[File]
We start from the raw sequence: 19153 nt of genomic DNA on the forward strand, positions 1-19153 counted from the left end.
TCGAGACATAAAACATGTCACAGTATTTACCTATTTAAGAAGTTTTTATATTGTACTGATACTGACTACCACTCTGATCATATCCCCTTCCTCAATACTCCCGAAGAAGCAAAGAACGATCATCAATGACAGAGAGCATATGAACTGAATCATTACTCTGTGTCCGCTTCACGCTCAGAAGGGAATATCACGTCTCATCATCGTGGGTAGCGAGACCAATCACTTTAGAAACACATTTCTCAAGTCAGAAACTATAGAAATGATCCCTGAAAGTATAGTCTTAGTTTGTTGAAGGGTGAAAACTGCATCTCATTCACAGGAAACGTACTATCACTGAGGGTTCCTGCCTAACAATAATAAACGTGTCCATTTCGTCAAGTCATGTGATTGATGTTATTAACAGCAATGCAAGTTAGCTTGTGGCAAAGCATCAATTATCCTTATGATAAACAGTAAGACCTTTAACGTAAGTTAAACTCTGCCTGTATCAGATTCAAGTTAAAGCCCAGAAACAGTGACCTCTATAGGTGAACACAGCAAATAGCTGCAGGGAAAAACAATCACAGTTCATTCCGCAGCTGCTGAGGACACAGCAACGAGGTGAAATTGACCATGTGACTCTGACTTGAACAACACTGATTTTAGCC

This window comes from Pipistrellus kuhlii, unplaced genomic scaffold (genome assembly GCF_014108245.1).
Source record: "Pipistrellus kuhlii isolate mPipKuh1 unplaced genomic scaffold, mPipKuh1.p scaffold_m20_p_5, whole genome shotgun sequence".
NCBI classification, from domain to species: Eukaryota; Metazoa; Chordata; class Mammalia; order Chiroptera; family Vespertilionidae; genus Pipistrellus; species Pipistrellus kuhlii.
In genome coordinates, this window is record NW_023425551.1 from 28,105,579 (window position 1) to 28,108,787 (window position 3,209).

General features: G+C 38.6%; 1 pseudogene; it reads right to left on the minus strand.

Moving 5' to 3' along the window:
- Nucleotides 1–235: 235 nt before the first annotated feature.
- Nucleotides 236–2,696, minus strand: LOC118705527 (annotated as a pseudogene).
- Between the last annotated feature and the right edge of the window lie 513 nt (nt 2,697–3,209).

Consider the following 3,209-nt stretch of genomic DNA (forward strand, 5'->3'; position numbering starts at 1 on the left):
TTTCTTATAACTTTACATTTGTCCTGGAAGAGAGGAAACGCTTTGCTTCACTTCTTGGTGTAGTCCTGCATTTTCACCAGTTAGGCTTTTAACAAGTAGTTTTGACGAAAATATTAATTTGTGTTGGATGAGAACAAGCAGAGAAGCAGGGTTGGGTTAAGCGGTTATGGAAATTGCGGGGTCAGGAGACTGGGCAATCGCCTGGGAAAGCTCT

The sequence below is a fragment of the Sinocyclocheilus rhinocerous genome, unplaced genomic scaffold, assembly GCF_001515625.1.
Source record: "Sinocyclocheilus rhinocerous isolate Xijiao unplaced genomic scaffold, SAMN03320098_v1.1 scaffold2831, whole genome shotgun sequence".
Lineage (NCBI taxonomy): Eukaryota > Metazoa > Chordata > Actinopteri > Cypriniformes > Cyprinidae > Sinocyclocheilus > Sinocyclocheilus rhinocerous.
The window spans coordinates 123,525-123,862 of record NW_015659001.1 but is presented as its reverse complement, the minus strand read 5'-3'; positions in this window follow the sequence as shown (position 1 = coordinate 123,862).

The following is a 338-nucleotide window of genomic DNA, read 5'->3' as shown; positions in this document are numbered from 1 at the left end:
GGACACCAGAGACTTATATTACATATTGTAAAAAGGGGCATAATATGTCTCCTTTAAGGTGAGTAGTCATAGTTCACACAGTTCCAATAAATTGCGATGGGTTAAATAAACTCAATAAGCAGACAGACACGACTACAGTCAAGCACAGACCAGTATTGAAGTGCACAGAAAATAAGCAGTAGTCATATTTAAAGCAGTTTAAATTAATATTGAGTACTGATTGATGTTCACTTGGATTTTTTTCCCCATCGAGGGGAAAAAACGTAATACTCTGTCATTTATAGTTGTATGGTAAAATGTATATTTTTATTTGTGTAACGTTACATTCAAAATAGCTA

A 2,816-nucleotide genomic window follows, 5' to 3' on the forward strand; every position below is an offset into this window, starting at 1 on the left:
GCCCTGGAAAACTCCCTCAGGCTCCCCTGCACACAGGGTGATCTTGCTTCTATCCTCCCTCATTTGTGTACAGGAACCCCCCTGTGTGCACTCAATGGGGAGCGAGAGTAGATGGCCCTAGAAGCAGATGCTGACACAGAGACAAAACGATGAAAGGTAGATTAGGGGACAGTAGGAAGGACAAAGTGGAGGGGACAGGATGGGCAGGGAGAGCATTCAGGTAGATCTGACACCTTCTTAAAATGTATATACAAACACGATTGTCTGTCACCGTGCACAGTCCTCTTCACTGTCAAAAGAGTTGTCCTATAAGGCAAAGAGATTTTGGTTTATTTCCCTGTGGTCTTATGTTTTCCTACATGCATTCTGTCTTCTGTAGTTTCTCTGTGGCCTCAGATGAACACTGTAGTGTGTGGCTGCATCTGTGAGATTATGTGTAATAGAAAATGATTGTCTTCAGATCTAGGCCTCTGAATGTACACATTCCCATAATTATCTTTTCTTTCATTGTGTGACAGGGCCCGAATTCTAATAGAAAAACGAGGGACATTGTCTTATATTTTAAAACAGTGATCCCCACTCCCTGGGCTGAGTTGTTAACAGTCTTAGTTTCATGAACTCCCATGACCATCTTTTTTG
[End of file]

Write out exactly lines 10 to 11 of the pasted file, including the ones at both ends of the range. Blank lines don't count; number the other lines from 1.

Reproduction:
- Nucleotides 236–2,696, minus strand: LOC118705527 (annotated as a pseudogene).
- Between the last annotated feature and the right edge of the window lie 513 nt (nt 2,697–3,209).